Nowadays, people prefer doing things themselves – watch a few YouTube videos, buy the material, then set to work. However, for a task as crucial as roofing, you must weigh the disadvantages of redoing the shingles all by yourself. In some cases, this can be a substantial individual project. But at the same time, it can result in negative consequences – not worth it!
Whenever the hottest part of the year comes, people find ways on how to keep their homes as fresh as possible, all while not spending too much on energy bills. Many homeowners might be unaware, but the roof can make a difference in maintaining a home’s temperature.
If you are having doubts, it’s true. There’s quite an amount of roofing factors that contribute to the heat – either absorbed or reflected off. However, these factors don’t change in the winter. A roof that absorbs more heat in the summer also absorbs more heat in the winter. Hence, it’s an advantage in melting snow and keeping the home warm during cold weather.
Here are four prevalent roofing factors that contribute to the temperature of a home.
The color affects the heat absorption – dark colors absorb more light and trap heat in the roof that flows in the attic. On the other hand, lighter colors are reflective – they make the heat bounce off. Hence, they hold less heat than a darker roof. Based on a study, plywood under dark roofs in direct sunlight is consistently 10 to 15°F hotter than the plywood boards under light-colored roofs.
Others may notice that many homeowners still go for the dark-colored roof – it’s practical in a lot of areas such as Michigan. Often, it’s more beneficial to use a darker roof in colder regions as they get much snow. Thus, the heat they absorb melt off the snow before it becomes cumbersome.
A roof’s material also creates an impact on a home’s heat absorption. Asphalt reflects up to 30% of light – may it be dark or light shingles. On the other hand, the metal roof is very reflective. Hence, most light rays are reflected away – it keeps the home and attic’s temperature stable throughout the year.
Asphalt and metal are the most common choices for roofing materials; however, every option has to offer regarding the rate of light and heat absorption. For someone who has a favorite roofing material for their new home, there’s no need to worry about its energy efficiency. Nowadays, most articles have a cool roof option.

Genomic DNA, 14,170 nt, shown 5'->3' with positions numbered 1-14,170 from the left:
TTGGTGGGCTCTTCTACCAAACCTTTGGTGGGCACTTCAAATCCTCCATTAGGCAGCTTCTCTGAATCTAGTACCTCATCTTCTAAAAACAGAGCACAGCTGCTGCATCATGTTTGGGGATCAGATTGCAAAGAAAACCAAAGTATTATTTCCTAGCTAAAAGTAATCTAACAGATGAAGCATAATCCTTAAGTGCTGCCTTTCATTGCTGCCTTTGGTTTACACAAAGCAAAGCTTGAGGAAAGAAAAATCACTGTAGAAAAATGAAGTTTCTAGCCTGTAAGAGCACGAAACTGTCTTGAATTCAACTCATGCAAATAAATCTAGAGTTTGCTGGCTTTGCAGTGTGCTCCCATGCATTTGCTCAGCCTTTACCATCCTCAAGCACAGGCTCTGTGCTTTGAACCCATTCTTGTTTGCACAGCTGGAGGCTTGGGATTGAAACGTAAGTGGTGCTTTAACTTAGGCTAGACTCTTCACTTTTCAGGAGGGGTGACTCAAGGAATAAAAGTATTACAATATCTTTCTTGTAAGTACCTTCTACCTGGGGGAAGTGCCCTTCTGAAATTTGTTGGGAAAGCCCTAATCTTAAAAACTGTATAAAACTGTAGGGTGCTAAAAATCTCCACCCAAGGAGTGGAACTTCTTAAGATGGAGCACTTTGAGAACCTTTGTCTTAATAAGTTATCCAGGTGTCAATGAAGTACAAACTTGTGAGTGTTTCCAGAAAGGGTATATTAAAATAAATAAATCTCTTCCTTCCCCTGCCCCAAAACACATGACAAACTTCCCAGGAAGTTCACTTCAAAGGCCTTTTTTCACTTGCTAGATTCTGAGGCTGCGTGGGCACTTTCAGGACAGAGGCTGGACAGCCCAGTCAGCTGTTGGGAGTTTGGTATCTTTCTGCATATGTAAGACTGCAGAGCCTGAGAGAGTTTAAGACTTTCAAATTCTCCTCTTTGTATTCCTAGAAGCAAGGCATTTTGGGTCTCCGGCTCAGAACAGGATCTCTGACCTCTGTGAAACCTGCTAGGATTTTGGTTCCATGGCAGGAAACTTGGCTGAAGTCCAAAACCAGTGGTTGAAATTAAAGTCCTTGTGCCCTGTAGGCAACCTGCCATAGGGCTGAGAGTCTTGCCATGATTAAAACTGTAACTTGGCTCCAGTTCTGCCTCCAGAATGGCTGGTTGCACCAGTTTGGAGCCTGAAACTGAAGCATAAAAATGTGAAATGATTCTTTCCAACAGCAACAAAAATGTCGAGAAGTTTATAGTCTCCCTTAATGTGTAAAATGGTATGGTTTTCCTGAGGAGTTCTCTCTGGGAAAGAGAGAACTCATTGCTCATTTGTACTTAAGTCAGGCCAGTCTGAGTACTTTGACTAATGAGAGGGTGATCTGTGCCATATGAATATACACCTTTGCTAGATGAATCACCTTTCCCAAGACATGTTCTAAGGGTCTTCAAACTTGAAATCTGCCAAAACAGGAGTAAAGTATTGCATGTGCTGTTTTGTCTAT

Taking in less heat and reflecting more sunlight, the cool roof is a great approach to get the roofing color and material the homeowner wants while getting a better energy efficiency rate. Such roofing materials come along with “cool roof” options; however, some alter materials using highly reflective paint or coat.
Most of the time, a cool roof is at least 50°F cooler than a non-cool roof with the same color and construction. However, these materials are a bit more expensive for someone who’s after energy savings. Regardless, they ensure to keep the home cool, particularly during the summer. Moreover, they reduce air conditioning consumption and save energy money on the energy bill.
Regardless of what type of roofing material you end up with, quality roofers tell that the best way to make sure that a home maintains its coolness is through proper roof ventilation. If an attic has the correct amount of insulation and ventilation, excess heat escapes. Thus, heat coming from the roof won’t make a significant impact on the home’s overall temperature. Proper ventilation gives cooling properties to the shingles, while insulation takes care of the excess that past the attic.
Eventually, choosing the roof relies on what works best for your home. If you’re looking for a roofing contractor in Sanford, Florida, we are the one to call. Universal Contracting FL has the experience and skills necessary to offer both residential and commercial roofing services of any size. Contact us today on (866) 366-2656, and we’ll help you prepare your home for the hottest season of the year.